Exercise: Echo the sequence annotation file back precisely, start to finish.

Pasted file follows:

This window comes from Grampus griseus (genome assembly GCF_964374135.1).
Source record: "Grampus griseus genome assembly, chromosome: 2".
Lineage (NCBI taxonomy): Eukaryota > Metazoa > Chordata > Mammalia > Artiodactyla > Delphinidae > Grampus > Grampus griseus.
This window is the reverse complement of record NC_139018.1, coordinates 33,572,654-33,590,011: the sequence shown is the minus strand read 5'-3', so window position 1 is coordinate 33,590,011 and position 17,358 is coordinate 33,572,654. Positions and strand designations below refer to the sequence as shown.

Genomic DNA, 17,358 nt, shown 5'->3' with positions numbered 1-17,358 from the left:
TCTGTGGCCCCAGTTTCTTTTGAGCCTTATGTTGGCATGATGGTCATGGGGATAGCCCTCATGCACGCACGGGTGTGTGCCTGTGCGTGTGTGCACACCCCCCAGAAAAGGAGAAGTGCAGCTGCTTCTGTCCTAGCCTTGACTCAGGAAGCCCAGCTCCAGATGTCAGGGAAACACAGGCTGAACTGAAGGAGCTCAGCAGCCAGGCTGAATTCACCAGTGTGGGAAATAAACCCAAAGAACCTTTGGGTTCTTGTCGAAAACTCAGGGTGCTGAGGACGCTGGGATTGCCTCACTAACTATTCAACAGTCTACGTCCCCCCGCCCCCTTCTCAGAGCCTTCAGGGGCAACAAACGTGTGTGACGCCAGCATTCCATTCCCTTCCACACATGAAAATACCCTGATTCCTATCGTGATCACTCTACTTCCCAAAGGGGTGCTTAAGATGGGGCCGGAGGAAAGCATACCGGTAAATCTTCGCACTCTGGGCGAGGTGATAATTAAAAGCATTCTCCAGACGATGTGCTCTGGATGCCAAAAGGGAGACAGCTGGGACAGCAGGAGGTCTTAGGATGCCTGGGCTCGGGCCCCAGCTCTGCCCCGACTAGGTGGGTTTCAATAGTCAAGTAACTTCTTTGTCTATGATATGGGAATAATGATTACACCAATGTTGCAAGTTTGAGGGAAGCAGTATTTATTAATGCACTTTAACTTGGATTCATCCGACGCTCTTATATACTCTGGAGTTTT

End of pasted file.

This window comes from Grampus griseus (genome assembly GCF_964374135.1).
Source record: "Grampus griseus genome assembly, chromosome: 2".
Lineage (NCBI taxonomy): Eukaryota > Metazoa > Chordata > Mammalia > Artiodactyla > Delphinidae > Grampus > Grampus griseus.
This window is the reverse complement of record NC_139018.1, coordinates 33,572,654-33,590,011: the sequence shown is the minus strand read 5'-3', so window position 1 is coordinate 33,590,011 and position 17,358 is coordinate 33,572,654. Positions and strand designations below refer to the sequence as shown.

Genomic DNA, 17,358 nt, shown 5'->3' with positions numbered 1-17,358 from the left:
TCTGTGGCCCCAGTTTCTTTTGAGCCTTATGTTGGCATGATGGTCATGGGGATAGCCCTCATGCACGCACGGGTGTGTGCCTGTGCGTGTGTGCACACCCCCCAGAAAAGGAGAAGTGCAGCTGCTTCTGTCCTAGCCTTGACTCAGGAAGCCCAGCTCCAGATGTCAGGGAAACACAGGCTGAACTGAAGGAGCTCAGCAGCCAGGCTGAATTCACCAGTGTGGGAAATAAACCCAAAGAACCTTTGGGTTCTTGTCGAAAACTCAGGGTGCTGAGGACGCTGGGATTGCCTCACTAACTATTCAACAGTCTACGTCCCCCCGCCCCCTTCTCAGAGCCTTCAGGGGCAACAAACGTGTGTGACGCCAGCATTCCATTCCCTTCCACACATGAAAATACCCTGATTCCTATCGTGATCACTCTACTTCCCAAAGGGGTGCTTAAGATGGGGCCGGAGGAAAGCATACCGGTAAATCTTCGCACTCTGGGCGAGGTGATAATTAAAAGCATTCTCCAGACGATGTGCTCTGGATGCCAAAAGGGAGACAGCTGGGACAGCAGGAGGTCTTAGGATGCCTGGGCTCGGGCCCCAGCTCTGCCCCGACTAGGTGGGTTTCAATAGTCAAGTAACTTCTTTGTCTATGATATGGGAATAATGATTACACCAATGTTGCAAGTTTGAGGGAAGCAGTATTTATTAATGCACTTTAACTTGGATTCATCCGACGCTCTTATATACTCTGGAGTTTT